Make, buy, or cooperate: Right-sourcing the value chain in banking

For banks, the reduced costs from outsourcing have run their course. Given regulatory changes and the threat from new market entrants, they will likely need a new approach: right-sourcing. A five-step process can help them strategically identify and pursue the right solution.

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Make, buy, or cooperate Right-sourcing the value chain in banking


About the authors

Beirut Tony Raphael Partner +961-1-985-655 tony.raphael Boston John Plansky Senior Partner +1-617-521-8801 john.plansky Chicago Carl Hugener Partner +1-312-578-4897 carl.hugener Kelley Mavros Partner +1-312-578-4715 kelley.mavros

London Alan Gemes Senior Partner +44-20-7393-3290 alan.gemes Gagan Bhatnagar Partner +44-20-7393-3747 gagan.bhatnagar Munich Johannes Bussmann Partner +49-89-54525-535 johannes.bussmann 

São Paulo Roberto Marchi Partner +55-11-5501-6262 roberto.marchi Shanghai Sarah Butler Partner +86-21-2327-9800 sarah.butler Zurich Andreas Lenzhofer Partner +41-43-268-2156 andreas.lenzhofer

Andreas Lenzhofer is a partner with Strategy& in the Zurich office and a member of the firm’s financial-services practice. He leads the firm’s Fit for Growth* practice in Europe, and he has extensive experience implementing major transformations in the financial-services industry. Alexandra Wartenberg is a senior associate with Strategy& in the firm’s Berlin office and a member of the firm’s financial-services practice. She focuses on the European banking sector, especially on regulatory and transformation projects.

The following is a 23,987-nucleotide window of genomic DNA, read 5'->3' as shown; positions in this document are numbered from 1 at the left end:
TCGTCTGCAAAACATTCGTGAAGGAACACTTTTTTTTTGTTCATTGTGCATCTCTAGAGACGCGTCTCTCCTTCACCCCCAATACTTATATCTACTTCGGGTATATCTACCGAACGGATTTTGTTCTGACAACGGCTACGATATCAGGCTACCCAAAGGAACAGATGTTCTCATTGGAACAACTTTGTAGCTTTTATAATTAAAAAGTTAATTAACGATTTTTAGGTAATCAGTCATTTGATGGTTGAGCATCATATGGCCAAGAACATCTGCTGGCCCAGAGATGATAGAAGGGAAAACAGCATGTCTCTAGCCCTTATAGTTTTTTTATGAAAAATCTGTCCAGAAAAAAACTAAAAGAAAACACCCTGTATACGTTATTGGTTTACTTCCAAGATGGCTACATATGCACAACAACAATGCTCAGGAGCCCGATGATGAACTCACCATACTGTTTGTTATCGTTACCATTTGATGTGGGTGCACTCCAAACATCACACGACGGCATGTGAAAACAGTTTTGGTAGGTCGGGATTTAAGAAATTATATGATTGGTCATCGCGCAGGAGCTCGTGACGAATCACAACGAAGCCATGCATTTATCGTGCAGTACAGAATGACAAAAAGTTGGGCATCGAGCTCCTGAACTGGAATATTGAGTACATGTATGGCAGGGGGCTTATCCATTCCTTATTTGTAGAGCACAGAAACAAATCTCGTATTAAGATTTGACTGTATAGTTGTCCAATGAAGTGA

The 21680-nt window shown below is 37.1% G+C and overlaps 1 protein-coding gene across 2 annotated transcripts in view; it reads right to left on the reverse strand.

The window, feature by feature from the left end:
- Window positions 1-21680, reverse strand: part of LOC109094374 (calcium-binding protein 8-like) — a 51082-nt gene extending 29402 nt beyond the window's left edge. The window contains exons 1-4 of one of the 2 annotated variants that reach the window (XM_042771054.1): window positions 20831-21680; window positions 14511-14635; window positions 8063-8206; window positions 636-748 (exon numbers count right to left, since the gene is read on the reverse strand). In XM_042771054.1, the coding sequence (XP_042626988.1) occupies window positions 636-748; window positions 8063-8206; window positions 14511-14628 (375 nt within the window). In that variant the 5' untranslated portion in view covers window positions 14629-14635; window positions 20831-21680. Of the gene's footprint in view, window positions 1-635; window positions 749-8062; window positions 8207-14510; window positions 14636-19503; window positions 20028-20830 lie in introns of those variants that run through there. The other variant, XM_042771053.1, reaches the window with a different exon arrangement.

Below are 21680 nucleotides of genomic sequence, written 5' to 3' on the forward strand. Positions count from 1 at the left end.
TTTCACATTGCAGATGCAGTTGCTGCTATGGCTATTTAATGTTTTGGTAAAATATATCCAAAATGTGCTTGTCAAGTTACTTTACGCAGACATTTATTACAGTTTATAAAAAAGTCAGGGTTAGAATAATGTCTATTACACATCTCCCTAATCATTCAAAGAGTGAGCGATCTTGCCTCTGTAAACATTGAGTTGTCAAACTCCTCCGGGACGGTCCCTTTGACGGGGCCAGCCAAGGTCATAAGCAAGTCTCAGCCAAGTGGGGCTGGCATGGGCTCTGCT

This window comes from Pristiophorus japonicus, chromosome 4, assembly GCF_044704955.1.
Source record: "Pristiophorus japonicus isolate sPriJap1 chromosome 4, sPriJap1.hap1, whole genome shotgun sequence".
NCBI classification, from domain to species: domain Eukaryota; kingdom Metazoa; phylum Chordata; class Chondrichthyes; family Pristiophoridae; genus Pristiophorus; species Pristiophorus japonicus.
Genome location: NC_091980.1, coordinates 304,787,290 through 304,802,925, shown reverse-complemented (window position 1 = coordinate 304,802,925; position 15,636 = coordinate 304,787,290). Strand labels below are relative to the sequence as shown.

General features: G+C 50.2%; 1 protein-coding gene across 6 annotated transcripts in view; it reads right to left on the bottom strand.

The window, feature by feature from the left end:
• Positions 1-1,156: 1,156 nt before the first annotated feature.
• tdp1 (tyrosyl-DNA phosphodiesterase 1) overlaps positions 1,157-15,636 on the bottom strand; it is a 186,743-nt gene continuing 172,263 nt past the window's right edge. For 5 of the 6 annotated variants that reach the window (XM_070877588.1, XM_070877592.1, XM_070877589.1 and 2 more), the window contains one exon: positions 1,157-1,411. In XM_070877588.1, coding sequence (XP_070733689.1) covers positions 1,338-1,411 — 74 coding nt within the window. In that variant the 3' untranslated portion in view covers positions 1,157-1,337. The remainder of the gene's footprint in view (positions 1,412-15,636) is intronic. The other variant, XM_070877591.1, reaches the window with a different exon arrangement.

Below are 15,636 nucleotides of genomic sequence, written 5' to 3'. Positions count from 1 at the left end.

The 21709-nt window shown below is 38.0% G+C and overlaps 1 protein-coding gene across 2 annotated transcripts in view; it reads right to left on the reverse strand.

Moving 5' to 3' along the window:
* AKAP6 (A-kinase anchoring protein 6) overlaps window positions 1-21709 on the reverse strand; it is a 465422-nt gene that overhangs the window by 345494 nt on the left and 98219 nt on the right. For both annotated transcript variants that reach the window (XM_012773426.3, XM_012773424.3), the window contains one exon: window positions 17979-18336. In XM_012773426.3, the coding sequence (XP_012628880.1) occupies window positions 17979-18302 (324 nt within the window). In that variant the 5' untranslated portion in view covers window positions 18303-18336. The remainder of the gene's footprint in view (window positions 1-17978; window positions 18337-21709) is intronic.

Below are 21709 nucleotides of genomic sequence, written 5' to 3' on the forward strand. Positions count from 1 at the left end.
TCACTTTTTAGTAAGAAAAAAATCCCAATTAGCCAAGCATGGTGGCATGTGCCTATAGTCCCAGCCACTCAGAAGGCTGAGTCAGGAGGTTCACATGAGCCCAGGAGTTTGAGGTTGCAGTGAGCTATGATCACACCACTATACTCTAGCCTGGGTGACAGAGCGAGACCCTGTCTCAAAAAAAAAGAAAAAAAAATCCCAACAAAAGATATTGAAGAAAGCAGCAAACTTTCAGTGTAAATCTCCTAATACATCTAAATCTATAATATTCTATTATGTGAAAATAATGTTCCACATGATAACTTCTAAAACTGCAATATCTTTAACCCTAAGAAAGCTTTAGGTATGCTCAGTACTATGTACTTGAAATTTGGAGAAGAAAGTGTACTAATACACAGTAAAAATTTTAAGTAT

* Fit for Growth is a registered service mark of PwC Strategy& LLC in the United States.



Executive summary

Banks are all too familiar with the cost and income challenges that have persisted since the financial crisis of 2008–2009. Revenues have stabilized at a 40 percent lower level, but banks’ cost base has been reduced only marginally, mostly through tactical measures.1 In this context, outsourcing has been used mainly as a lever to reduce basic back-office and IT costs, and the savings from these efforts have run their course. Given continued regulatory pressure, a matured sourcing market, and the threat from new technology players entering the field, we believe a new approach — “right-sourcing” — is required to ensure long-term profitability. Right-sourcing requires careful analysis and identification of sourcing opportunities across the entire value chain to define how to most efficiently and effectively provide each value chain step, including front- and middle-office functions. By doing so, banks can sustainably lower their cost base and focus their attention and resources on those functions that are truly differentiating. This approach may mean outsourcing what were once considered core bank functions, such as research and product development, and could lead to even less conventional sourcing strategies, such as creating joint ventures with competitors. Several banks in Europe have already leveraged such techniques to increase their effectiveness and efficiency. For banks considering this route, we recommend a fivestep process: define the strategic framework; establish the baseline; identify and evaluate sourcing opportunities along the value chain; prioritize opportunities with a clear business case; and draw the road map for a portfolio of strategic and tactical initiatives.



Welcome to “right-sourcing”